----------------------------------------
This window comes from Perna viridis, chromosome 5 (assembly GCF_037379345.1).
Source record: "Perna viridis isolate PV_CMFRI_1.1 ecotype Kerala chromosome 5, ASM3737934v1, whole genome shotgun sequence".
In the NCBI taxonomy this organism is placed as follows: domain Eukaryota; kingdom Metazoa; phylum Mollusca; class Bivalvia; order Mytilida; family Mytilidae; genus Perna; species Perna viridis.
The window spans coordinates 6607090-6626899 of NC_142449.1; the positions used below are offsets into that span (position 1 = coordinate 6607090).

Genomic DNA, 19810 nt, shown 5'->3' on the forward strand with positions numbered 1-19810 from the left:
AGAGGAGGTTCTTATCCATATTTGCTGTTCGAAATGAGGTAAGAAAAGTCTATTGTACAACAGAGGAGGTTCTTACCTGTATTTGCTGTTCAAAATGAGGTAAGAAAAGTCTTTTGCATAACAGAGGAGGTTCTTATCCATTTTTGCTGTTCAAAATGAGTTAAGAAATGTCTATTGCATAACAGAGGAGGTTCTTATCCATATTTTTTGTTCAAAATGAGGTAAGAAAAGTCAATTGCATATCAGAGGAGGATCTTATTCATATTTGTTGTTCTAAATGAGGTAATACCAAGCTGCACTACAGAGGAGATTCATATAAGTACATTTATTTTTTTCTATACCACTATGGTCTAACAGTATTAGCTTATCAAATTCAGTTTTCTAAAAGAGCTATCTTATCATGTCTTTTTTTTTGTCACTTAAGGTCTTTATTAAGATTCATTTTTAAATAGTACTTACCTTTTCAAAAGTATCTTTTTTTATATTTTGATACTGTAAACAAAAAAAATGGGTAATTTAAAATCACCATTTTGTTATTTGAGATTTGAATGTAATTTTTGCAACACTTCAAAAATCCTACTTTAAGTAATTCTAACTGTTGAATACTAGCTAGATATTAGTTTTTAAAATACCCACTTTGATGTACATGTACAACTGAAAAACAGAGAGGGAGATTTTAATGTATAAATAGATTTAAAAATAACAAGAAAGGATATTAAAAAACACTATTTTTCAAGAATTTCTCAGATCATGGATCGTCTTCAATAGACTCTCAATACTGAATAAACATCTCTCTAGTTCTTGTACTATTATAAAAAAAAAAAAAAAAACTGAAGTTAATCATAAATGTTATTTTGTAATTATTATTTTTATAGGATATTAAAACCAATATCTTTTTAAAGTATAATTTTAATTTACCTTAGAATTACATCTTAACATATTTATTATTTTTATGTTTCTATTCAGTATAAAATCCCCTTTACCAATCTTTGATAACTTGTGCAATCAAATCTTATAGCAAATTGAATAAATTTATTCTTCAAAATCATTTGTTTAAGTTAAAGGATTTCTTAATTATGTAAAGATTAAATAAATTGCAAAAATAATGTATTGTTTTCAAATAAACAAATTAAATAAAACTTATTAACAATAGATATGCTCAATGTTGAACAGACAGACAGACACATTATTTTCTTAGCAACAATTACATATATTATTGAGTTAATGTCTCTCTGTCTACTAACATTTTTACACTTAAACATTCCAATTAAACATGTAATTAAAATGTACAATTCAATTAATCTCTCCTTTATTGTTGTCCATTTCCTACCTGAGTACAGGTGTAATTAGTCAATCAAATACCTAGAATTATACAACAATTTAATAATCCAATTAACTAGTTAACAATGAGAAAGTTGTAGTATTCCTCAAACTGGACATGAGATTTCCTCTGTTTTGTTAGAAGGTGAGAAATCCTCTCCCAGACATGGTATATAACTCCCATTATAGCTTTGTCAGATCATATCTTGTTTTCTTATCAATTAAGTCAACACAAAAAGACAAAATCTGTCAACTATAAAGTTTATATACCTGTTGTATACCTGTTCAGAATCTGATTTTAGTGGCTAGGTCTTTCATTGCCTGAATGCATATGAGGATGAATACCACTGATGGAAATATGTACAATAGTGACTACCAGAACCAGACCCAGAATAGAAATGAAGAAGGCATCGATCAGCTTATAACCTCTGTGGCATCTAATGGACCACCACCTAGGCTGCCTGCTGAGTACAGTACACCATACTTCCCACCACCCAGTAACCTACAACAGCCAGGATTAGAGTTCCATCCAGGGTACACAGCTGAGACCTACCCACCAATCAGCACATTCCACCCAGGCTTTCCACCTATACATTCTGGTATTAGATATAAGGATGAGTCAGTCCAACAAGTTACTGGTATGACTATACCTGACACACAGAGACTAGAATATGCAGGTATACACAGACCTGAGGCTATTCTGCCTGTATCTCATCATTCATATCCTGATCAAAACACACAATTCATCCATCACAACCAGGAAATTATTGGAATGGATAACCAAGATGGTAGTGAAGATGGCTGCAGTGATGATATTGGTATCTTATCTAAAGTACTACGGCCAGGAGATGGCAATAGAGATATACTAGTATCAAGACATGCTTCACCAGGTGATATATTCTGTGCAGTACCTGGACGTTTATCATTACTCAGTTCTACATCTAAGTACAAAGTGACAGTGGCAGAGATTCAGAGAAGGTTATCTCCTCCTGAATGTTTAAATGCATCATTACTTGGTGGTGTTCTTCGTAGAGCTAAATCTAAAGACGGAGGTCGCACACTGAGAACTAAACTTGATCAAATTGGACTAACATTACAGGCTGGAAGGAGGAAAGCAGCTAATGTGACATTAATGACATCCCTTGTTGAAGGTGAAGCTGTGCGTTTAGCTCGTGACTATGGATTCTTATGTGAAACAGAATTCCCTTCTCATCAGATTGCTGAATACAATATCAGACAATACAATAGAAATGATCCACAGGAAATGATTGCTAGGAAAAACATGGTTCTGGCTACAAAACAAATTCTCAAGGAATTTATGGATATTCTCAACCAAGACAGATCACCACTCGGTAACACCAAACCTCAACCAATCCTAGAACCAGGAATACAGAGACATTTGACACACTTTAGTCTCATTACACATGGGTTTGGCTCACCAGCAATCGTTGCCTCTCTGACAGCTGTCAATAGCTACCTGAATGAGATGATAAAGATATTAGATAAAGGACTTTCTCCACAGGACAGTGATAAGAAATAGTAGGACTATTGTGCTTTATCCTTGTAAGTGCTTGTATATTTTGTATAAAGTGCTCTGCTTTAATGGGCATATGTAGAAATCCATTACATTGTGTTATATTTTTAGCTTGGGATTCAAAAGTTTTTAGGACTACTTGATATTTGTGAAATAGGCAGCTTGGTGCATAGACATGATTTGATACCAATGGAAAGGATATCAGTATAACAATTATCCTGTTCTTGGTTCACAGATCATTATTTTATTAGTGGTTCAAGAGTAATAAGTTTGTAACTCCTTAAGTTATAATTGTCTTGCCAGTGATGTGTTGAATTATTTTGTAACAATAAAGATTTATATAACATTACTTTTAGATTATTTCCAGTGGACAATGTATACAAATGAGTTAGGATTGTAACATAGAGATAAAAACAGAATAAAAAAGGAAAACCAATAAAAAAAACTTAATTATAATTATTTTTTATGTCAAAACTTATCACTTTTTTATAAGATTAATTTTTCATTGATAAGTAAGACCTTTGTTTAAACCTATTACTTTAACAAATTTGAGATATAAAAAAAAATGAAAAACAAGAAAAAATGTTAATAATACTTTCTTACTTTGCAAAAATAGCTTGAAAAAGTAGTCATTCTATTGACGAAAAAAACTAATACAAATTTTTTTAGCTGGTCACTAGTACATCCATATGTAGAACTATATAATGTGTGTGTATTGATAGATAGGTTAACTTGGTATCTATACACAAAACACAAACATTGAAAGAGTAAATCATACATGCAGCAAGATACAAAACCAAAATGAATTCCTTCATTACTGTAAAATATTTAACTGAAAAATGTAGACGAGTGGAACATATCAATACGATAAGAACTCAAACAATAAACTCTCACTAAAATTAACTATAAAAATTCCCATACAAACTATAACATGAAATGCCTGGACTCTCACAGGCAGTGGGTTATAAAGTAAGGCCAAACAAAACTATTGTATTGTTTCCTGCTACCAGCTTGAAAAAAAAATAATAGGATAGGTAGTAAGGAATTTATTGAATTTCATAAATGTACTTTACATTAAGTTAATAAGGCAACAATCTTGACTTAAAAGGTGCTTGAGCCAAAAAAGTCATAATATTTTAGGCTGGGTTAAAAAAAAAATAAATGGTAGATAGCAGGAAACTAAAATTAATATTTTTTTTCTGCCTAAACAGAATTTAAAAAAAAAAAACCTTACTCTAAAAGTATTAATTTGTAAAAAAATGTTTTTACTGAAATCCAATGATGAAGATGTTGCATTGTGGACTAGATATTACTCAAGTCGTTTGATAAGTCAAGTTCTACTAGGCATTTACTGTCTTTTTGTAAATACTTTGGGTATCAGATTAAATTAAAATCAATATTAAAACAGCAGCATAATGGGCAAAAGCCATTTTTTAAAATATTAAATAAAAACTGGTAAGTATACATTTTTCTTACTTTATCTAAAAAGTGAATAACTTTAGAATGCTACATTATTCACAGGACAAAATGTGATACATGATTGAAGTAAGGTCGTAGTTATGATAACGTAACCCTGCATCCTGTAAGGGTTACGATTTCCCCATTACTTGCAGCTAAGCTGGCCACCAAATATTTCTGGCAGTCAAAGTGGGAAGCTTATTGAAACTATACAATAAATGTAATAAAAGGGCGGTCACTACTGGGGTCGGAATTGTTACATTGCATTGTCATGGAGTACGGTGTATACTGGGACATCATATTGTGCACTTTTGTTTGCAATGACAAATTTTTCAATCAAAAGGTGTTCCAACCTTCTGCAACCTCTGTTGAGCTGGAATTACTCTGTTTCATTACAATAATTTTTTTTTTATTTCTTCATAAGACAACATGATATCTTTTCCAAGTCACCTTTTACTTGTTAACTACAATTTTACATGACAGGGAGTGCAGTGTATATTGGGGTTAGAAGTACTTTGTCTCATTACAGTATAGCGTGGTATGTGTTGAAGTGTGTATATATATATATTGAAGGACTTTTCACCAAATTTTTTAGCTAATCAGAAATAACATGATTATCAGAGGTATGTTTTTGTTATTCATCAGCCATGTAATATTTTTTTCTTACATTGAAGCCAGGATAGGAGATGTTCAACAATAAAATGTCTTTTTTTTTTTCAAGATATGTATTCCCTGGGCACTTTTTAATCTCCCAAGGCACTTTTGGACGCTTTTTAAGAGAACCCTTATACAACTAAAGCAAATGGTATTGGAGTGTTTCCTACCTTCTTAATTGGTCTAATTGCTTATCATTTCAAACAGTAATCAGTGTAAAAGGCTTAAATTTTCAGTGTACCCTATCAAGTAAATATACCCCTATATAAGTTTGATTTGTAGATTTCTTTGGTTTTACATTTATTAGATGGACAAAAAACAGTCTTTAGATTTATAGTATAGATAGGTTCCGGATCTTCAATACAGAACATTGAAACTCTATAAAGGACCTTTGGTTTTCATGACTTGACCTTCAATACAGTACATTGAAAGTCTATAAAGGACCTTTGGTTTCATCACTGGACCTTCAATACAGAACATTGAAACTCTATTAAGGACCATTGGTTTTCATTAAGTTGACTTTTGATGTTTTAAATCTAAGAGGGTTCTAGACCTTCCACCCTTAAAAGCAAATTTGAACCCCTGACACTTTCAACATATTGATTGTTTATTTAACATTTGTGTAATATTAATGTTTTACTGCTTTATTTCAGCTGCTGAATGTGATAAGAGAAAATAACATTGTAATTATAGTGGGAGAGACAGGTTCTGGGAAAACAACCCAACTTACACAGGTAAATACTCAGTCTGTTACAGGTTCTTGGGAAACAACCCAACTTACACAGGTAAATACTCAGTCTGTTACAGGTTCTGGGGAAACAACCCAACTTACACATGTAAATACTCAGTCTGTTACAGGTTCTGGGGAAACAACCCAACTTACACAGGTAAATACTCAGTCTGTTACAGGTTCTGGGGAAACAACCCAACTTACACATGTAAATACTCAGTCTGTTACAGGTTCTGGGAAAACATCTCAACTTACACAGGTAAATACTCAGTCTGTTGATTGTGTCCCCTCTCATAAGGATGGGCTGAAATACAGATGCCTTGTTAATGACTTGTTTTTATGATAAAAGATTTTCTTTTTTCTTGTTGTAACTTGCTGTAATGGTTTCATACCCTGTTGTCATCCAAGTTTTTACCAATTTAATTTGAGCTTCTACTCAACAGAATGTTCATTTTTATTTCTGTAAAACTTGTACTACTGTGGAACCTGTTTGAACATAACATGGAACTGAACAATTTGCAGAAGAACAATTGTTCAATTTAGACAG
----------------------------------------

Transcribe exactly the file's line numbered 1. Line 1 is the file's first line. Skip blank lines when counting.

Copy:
This window comes from Perna viridis, chromosome 5 (assembly GCF_037379345.1).